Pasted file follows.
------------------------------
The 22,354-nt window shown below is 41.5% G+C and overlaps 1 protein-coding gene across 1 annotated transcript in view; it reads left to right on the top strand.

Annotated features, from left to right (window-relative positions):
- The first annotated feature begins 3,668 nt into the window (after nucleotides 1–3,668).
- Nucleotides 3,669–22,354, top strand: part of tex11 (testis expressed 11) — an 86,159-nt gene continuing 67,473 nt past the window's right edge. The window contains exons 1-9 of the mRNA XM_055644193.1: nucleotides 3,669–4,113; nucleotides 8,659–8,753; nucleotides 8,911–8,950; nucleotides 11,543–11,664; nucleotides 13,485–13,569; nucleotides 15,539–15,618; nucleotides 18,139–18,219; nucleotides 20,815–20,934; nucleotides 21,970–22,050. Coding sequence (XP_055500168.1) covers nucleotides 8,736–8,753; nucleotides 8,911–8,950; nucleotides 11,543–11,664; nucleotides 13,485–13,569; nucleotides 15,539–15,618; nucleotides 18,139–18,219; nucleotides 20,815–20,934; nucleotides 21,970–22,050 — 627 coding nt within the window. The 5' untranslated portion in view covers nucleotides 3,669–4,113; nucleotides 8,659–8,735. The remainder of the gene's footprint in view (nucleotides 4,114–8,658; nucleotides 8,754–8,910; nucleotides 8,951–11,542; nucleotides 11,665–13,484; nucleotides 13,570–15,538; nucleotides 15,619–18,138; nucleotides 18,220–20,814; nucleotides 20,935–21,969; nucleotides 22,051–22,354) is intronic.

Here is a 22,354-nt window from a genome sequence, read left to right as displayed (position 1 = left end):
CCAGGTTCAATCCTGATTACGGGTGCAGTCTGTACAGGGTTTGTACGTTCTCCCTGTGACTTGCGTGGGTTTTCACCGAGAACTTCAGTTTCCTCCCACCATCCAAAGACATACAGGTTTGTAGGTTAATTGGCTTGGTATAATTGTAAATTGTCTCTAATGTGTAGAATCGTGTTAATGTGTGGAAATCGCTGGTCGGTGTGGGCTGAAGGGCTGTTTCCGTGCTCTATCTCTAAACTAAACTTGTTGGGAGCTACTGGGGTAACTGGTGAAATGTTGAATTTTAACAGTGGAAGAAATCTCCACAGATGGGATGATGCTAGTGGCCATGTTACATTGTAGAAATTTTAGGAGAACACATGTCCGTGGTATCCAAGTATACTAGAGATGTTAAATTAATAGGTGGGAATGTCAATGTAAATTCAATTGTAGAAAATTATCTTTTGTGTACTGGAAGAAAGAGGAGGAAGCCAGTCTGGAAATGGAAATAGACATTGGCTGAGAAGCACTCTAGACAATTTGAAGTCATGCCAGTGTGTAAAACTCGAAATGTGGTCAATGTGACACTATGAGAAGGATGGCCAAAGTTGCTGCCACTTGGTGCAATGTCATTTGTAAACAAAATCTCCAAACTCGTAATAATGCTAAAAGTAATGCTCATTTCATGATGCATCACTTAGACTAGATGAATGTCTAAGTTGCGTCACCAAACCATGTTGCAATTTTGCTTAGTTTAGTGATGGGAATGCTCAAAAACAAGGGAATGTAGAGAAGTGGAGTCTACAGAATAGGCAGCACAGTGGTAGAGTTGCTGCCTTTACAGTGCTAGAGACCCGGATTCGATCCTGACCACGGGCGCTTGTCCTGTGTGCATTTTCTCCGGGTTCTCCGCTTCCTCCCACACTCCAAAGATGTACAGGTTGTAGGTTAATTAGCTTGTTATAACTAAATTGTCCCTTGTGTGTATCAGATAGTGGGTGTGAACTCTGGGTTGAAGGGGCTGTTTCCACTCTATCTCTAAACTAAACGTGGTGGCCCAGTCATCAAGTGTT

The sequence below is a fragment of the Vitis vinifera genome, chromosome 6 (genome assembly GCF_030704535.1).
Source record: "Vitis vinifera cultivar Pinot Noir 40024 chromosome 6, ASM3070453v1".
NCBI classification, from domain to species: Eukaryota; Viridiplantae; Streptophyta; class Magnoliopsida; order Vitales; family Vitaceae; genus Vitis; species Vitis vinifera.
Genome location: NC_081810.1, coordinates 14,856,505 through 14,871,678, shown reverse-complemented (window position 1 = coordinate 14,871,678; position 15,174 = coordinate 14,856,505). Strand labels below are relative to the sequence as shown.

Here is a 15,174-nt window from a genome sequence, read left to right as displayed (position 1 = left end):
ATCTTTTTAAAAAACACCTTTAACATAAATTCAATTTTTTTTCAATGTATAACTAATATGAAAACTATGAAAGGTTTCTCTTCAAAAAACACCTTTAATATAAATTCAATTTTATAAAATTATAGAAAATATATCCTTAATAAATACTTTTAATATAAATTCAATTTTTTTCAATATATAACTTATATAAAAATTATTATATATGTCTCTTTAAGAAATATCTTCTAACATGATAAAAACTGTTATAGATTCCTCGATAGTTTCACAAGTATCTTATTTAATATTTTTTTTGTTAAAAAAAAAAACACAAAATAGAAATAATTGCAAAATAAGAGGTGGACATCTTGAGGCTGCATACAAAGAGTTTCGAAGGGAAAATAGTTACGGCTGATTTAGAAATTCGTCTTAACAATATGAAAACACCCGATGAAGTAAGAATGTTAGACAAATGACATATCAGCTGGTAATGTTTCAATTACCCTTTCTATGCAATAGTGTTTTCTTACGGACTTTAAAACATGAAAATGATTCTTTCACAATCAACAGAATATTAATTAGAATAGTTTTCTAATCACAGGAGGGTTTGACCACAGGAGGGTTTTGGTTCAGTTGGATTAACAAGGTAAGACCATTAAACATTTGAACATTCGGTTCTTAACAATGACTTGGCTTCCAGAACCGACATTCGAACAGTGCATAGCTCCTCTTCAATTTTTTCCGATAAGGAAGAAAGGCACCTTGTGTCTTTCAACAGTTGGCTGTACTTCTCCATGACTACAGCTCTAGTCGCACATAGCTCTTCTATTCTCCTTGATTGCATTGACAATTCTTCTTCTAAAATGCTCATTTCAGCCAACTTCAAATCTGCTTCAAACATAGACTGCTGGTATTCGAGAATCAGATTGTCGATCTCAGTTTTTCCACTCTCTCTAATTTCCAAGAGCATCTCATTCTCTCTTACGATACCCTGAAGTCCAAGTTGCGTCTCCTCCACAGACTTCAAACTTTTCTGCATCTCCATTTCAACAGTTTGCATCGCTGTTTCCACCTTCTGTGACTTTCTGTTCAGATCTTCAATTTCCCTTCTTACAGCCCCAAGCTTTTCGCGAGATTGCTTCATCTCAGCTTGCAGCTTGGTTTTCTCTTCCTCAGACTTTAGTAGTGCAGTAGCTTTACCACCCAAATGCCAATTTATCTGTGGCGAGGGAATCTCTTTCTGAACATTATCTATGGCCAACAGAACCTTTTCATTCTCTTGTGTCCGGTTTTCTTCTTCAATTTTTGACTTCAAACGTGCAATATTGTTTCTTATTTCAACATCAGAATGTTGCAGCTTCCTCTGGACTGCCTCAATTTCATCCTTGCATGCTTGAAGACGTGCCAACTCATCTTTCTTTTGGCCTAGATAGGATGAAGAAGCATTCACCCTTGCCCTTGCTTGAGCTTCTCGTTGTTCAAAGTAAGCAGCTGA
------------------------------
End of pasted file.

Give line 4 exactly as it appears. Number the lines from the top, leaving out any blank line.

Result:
- Nucleotides 3,669–22,354, top strand: part of tex11 (testis expressed 11) — an 86,159-nt gene continuing 67,473 nt past the window's right edge. The window contains exons 1-9 of the mRNA XM_055644193.1: nucleotides 3,669–4,113; nucleotides 8,659–8,753; nucleotides 8,911–8,950; nucleotides 11,543–11,664; nucleotides 13,485–13,569; nucleotides 15,539–15,618; nucleotides 18,139–18,219; nucleotides 20,815–20,934; nucleotides 21,970–22,050. Coding sequence (XP_055500168.1) covers nucleotides 8,736–8,753; nucleotides 8,911–8,950; nucleotides 11,543–11,664; nucleotides 13,485–13,569; nucleotides 15,539–15,618; nucleotides 18,139–18,219; nucleotides 20,815–20,934; nucleotides 21,970–22,050 — 627 coding nt within the window. The 5' untranslated portion in view covers nucleotides 3,669–4,113; nucleotides 8,659–8,735. The remainder of the gene's footprint in view (nucleotides 4,114–8,658; nucleotides 8,754–8,910; nucleotides 8,951–11,542; nucleotides 11,665–13,484; nucleotides 13,570–15,538; nucleotides 15,619–18,138; nucleotides 18,220–20,814; nucleotides 20,935–21,969; nucleotides 22,051–22,354) is intronic.